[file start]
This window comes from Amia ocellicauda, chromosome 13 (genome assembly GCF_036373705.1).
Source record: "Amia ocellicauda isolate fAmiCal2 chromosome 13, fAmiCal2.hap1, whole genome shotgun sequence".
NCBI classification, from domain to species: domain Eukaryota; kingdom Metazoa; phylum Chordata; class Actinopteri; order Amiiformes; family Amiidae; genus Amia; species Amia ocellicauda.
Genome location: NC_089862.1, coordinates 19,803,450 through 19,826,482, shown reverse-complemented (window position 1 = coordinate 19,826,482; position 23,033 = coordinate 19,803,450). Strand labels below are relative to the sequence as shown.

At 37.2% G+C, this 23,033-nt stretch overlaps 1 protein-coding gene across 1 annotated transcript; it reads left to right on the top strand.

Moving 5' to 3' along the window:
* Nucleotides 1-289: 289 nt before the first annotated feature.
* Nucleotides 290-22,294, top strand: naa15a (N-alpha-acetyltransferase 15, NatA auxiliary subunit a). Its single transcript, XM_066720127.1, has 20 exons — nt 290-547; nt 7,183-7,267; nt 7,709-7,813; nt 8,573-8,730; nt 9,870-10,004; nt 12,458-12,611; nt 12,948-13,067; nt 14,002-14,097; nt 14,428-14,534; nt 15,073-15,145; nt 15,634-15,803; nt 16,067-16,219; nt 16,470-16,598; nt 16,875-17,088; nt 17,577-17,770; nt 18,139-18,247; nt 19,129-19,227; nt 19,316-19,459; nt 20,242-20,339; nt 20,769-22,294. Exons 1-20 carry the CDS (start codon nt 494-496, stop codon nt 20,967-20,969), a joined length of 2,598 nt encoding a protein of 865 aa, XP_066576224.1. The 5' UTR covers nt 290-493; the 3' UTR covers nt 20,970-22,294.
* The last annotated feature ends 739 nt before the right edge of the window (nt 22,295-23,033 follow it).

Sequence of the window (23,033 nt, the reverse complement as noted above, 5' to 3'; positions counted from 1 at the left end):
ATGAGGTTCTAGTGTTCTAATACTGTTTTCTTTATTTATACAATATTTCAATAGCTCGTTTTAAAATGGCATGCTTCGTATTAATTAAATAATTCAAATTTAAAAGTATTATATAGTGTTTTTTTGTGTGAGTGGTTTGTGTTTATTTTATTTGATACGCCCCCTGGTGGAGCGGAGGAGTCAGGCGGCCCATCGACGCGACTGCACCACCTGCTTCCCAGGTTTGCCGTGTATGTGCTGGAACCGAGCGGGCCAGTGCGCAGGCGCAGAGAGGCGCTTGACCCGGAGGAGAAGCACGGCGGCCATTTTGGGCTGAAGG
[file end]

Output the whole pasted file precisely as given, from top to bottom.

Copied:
This window comes from Amia ocellicauda, chromosome 13 (genome assembly GCF_036373705.1).
Source record: "Amia ocellicauda isolate fAmiCal2 chromosome 13, fAmiCal2.hap1, whole genome shotgun sequence".
NCBI classification, from domain to species: domain Eukaryota; kingdom Metazoa; phylum Chordata; class Actinopteri; order Amiiformes; family Amiidae; genus Amia; species Amia ocellicauda.
Genome location: NC_089862.1, coordinates 19,803,450 through 19,826,482, shown reverse-complemented (window position 1 = coordinate 19,826,482; position 23,033 = coordinate 19,803,450). Strand labels below are relative to the sequence as shown.

At 37.2% G+C, this 23,033-nt stretch overlaps 1 protein-coding gene across 1 annotated transcript; it reads left to right on the top strand.

Moving 5' to 3' along the window:
* Nucleotides 1-289: 289 nt before the first annotated feature.
* Nucleotides 290-22,294, top strand: naa15a (N-alpha-acetyltransferase 15, NatA auxiliary subunit a). Its single transcript, XM_066720127.1, has 20 exons — nt 290-547; nt 7,183-7,267; nt 7,709-7,813; nt 8,573-8,730; nt 9,870-10,004; nt 12,458-12,611; nt 12,948-13,067; nt 14,002-14,097; nt 14,428-14,534; nt 15,073-15,145; nt 15,634-15,803; nt 16,067-16,219; nt 16,470-16,598; nt 16,875-17,088; nt 17,577-17,770; nt 18,139-18,247; nt 19,129-19,227; nt 19,316-19,459; nt 20,242-20,339; nt 20,769-22,294. Exons 1-20 carry the CDS (start codon nt 494-496, stop codon nt 20,967-20,969), a joined length of 2,598 nt encoding a protein of 865 aa, XP_066576224.1. The 5' UTR covers nt 290-493; the 3' UTR covers nt 20,970-22,294.
* The last annotated feature ends 739 nt before the right edge of the window (nt 22,295-23,033 follow it).

Sequence of the window (23,033 nt, the reverse complement as noted above, 5' to 3'; positions counted from 1 at the left end):
ATGAGGTTCTAGTGTTCTAATACTGTTTTCTTTATTTATACAATATTTCAATAGCTCGTTTTAAAATGGCATGCTTCGTATTAATTAAATAATTCAAATTTAAAAGTATTATATAGTGTTTTTTTGTGTGAGTGGTTTGTGTTTATTTTATTTGATACGCCCCCTGGTGGAGCGGAGGAGTCAGGCGGCCCATCGACGCGACTGCACCACCTGCTTCCCAGGTTTGCCGTGTATGTGCTGGAACCGAGCGGGCCAGTGCGCAGGCGCAGAGAGGCGCTTGACCCGGAGGAGAAGCACGGCGGCCATTTTGGGCTGAAGG